26 km (16 mi) β†˜ SE Blackheath New South Wales πŸ‡¦πŸ‡Ί Australia
34 km (21 mi) β†’ E Blue Mountains Municipality New South Wales πŸ‡¦πŸ‡Ί Australia
35 km (22 mi) β†˜ SE Katoomba New South Wales πŸ‡¦πŸ‡Ί Australia
36 km (22 mi) β†˜ SE Leura New South Wales πŸ‡¦πŸ‡Ί Australia
37 km (23 mi) β†˜ SE Wentworth Falls New South Wales πŸ‡¦πŸ‡Ί Australia
42 km (26 mi) β†˜ SE Lawson New South Wales πŸ‡¦πŸ‡Ί Australia
42 km (26 mi) β†˜ SE Bullaburra New South Wales πŸ‡¦πŸ‡Ί Australia
43 km (26 mi) ← W Raglan New South Wales πŸ‡¦πŸ‡Ί Australia
44 km (27 mi) β†˜ SE Hazelbrook New South Wales πŸ‡¦πŸ‡Ί Australia
49 km (30 mi) ← W Kelso New South Wales πŸ‡¦πŸ‡Ί Australia
51 km (32 mi) ↙ SW South Bathurst New South Wales πŸ‡¦πŸ‡Ί Australia
51 km (32 mi) ← W Bathurst city centre New South Wales πŸ‡¦πŸ‡Ί Australia
51 km (31 mi) ← W Bathurst New South Wales πŸ‡¦πŸ‡Ί Australia
52 km (32 mi) ← W West Bathurst New South Wales πŸ‡¦πŸ‡Ί Australia
53 km (33 mi) ← W Mitchell New South Wales πŸ‡¦πŸ‡Ί Australia
54 km (33 mi) ← W Abercrombie New South Wales πŸ‡¦πŸ‡Ί Australia
54 km (33 mi) ← W Windradyne New South Wales πŸ‡¦πŸ‡Ί Australia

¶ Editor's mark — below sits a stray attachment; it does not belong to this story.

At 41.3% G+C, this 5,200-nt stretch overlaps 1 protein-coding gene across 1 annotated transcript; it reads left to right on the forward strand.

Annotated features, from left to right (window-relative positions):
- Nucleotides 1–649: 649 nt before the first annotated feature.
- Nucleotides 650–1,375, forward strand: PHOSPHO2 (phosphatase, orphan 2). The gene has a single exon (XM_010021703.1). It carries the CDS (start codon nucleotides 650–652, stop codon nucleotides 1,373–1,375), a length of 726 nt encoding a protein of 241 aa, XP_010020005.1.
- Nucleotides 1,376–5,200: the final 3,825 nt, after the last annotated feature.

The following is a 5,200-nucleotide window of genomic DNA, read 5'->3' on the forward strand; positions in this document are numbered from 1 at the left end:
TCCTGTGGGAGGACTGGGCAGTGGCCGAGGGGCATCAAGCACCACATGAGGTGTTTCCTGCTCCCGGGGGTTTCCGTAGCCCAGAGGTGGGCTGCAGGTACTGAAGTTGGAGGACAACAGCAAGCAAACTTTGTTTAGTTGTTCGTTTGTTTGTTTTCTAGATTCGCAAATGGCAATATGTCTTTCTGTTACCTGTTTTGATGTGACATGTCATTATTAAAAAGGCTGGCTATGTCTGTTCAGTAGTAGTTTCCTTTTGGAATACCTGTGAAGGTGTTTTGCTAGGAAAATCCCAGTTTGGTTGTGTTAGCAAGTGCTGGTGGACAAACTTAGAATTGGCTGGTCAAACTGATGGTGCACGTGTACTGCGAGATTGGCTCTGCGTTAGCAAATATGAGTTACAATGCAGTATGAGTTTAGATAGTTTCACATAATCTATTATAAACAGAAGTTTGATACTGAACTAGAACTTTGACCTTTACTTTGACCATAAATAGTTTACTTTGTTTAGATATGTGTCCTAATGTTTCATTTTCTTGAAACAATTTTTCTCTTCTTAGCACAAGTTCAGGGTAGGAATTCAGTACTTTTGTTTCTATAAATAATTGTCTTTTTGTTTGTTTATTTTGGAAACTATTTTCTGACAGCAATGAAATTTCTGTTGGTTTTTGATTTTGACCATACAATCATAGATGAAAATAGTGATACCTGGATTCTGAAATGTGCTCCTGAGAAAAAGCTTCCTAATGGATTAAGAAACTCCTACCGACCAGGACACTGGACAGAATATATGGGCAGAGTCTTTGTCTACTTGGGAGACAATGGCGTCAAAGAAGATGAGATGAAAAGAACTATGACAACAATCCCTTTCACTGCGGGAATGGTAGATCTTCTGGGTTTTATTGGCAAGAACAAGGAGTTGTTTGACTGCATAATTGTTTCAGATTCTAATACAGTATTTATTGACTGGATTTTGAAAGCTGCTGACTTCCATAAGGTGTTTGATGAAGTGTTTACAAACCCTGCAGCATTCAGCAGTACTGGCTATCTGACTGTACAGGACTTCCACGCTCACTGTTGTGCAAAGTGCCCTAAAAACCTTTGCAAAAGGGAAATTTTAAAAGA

54 km (33 mi) ← W Eglinton New South Wales πŸ‡¦πŸ‡Ί Australia
54 km (33 mi) ← W Llanarth New South Wales πŸ‡¦πŸ‡Ί Australia
56 km (35 mi) ↙ SW Bathurst Regional New South Wales πŸ‡¦πŸ‡Ί Australia
66 km (41 mi) β†– NW Kandos New South Wales πŸ‡¦πŸ‡Ί Australia
87 km (54 mi) ↙ SW Millthorpe New South Wales πŸ‡¦πŸ‡Ί Australia
94 km (58 mi) ← W Orange Municipality New South Wales πŸ‡¦πŸ‡Ί Australia
94 km (58 mi) ↙ SW Blayney New South Wales πŸ‡¦πŸ‡Ί Australia
97 km (60 mi) ← W Orange New South Wales πŸ‡¦πŸ‡Ί Australia
98 km (61 mi) β†– NW Mid-Western Regional New South Wales πŸ‡¦πŸ‡Ί Australia
106 km (66 mi) β†– NW Mudgee New South Wales πŸ‡¦πŸ‡Ί Australia
131 km (81 mi) β†– NW Gulgong New South Wales πŸ‡¦πŸ‡Ί Australia

Nearby Power Plants